|Publication number||US8120335 B2|
|Application number||US 12/413,247|
|Publication date||Feb 21, 2012|
|Filing date||Mar 27, 2009|
|Priority date||Mar 27, 2009|
|Also published as||EP2234256A1, EP2234256B1, US20100244793|
|Publication number||12413247, 413247, US 8120335 B2, US 8120335B2, US-B2-8120335, US8120335 B2, US8120335B2|
|Inventors||Joshua William Caldwell|
|Original Assignee||Linear Technology Corporation|
|Export Citation||BiBTeX, EndNote, RefMan|
|Patent Citations (7), Non-Patent Citations (4), Referenced by (5), Classifications (5), Legal Events (2)|
|External Links: USPTO, USPTO Assignment, Espacenet|
Current mode switching converters are usually characterized by two control feedback loops, one for controlling the regulated output voltage and the other for controlling the output current. Current mode switching converters include those that sense and control peak current through an inductor, which gives rise to serious problems, including poor noise immunity, a need for slope compensation, and peak-to-average errors which the inherently low current loop gain cannot correct. Average current mode control eliminates these problems, or at least minimizes them. Average inductor current mode switching converters regulate the averaged current through the inductor to provide excellent inductor current regulation and noise immunity. Such switching converters also may be used effectively to control current other than inductor current, allowing a much broader range of topological applications.
A major drawback to average current mode regulation is that recovery can be slow from a step in the desired regulation current, usually encountered for example when going from a no load condition to a load condition. During a step response, the regulator must gradually slew the inductor current to its final regulated level. This is in contrast to a peak current-mode converter that will charge the inductor at nearly 100% duty-cycle until the desired peak inductor current level is achieved.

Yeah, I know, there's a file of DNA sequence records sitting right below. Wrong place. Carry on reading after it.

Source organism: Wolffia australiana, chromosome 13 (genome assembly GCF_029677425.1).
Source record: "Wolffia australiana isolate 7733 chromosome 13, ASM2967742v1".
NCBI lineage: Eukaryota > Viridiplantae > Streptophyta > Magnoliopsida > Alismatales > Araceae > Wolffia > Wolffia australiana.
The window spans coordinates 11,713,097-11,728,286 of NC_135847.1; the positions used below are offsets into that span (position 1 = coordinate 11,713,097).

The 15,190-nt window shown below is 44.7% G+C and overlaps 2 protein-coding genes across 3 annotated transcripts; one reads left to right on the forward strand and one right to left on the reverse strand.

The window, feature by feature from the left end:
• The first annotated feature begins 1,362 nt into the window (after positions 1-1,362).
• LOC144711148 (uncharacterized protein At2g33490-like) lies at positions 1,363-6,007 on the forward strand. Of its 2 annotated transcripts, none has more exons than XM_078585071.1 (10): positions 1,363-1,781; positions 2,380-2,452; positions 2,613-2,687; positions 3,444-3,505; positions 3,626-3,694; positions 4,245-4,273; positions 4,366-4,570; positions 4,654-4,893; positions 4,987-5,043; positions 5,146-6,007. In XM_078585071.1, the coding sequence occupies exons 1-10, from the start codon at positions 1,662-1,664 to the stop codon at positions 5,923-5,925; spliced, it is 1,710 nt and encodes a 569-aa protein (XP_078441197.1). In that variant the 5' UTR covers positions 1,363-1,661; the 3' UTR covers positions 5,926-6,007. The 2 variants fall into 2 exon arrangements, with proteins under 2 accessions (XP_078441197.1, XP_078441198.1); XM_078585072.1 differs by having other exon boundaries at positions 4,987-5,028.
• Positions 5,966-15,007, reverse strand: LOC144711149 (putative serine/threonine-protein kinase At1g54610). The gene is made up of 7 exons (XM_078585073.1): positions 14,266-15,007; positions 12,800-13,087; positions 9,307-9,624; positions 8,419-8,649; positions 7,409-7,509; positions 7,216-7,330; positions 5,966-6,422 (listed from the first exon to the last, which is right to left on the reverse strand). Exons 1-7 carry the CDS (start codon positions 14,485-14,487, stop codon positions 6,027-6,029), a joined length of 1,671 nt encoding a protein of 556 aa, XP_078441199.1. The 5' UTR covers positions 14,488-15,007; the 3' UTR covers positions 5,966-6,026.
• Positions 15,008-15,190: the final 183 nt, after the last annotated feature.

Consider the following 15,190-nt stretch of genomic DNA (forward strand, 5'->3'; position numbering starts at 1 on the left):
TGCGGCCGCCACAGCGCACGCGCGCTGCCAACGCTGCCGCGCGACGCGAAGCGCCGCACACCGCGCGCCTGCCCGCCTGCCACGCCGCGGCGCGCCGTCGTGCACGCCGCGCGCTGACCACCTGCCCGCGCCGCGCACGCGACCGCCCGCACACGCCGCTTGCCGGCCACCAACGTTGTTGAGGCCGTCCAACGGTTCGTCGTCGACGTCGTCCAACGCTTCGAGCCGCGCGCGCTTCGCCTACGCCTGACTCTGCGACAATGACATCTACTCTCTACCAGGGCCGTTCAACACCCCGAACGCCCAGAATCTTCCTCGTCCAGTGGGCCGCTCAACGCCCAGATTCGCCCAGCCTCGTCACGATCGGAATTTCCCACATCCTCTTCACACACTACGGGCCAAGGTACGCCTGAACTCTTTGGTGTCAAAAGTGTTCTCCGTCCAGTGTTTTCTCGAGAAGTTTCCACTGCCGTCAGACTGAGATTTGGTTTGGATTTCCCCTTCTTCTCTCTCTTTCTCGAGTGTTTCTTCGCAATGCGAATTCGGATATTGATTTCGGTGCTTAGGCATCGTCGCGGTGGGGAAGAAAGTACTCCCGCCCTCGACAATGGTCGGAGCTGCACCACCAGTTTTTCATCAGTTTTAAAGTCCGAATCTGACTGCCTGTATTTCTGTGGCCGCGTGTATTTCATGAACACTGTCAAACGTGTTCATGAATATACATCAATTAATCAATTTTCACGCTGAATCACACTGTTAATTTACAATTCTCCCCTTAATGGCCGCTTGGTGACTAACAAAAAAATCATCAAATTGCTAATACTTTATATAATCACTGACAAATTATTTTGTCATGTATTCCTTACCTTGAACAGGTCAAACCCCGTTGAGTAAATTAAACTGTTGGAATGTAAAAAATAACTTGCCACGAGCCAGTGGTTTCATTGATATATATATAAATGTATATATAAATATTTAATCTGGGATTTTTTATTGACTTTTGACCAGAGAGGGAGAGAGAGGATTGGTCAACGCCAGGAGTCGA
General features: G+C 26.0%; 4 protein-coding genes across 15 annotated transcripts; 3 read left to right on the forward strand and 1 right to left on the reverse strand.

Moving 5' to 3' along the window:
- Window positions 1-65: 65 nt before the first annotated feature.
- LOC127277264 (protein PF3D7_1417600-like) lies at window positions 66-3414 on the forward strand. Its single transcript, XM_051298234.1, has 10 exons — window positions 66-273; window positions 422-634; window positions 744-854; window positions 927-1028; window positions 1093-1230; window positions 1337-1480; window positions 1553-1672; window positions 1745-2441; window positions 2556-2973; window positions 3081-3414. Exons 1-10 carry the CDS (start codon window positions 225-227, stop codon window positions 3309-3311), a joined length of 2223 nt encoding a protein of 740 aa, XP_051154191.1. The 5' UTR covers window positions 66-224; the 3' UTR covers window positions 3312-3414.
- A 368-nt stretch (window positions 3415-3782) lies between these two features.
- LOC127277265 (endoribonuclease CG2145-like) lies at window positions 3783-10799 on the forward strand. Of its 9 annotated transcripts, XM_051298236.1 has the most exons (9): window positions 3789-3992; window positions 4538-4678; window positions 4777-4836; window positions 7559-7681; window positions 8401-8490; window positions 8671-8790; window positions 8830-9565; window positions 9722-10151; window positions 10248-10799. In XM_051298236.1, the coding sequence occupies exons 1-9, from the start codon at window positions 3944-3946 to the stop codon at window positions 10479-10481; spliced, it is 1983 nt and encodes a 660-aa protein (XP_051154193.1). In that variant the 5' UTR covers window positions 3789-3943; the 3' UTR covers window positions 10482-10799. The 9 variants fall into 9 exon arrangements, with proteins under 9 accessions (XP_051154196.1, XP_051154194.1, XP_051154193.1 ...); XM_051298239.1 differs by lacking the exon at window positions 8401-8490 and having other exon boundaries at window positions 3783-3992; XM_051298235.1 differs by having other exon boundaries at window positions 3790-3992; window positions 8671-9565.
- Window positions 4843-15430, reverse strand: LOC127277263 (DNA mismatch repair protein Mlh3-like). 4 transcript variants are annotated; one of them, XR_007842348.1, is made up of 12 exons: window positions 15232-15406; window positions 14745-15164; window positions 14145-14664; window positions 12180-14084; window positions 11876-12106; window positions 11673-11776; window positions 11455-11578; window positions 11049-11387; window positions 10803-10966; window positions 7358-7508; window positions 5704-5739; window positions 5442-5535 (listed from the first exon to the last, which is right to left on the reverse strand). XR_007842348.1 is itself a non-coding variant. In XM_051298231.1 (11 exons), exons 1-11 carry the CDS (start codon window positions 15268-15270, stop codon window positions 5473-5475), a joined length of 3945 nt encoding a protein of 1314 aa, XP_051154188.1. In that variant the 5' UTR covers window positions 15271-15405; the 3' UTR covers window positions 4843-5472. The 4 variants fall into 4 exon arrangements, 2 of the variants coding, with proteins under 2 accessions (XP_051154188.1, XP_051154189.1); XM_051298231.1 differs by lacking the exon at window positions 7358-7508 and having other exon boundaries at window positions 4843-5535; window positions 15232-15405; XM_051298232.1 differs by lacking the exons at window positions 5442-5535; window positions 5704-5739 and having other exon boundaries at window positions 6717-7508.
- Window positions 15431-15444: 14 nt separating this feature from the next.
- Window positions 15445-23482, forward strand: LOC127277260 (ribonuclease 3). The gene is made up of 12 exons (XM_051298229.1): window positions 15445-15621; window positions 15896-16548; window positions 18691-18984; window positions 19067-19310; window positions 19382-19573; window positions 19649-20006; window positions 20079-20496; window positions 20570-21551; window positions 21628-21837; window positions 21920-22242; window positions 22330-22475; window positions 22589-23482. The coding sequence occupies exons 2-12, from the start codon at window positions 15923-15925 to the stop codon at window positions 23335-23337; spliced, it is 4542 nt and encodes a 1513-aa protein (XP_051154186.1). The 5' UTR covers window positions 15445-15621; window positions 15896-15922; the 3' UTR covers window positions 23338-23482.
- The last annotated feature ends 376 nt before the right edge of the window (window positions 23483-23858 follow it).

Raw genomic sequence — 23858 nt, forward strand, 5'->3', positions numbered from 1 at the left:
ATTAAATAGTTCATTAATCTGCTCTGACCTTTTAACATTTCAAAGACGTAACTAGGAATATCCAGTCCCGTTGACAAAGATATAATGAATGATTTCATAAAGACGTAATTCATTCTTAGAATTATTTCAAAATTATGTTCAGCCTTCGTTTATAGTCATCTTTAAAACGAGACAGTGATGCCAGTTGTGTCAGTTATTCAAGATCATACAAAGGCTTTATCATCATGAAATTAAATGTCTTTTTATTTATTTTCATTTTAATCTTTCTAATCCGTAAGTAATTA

An average current mode switching converter is described for providing a regulated output current independent of load conditions, and a regulated output voltage as a function of the load connected to the converter. The converter comprises: an inductor; a modulator configured to provide a regulated current through the inductor; a feed back loop coupled between the inductor and the modulator for regulating the current through the inductor; and a precharger configured and arranged so as to provide and maintain a preset minimum current through the inductor independent of the load so as to improve the recovery time of the converter from a step in the desired regulated output current.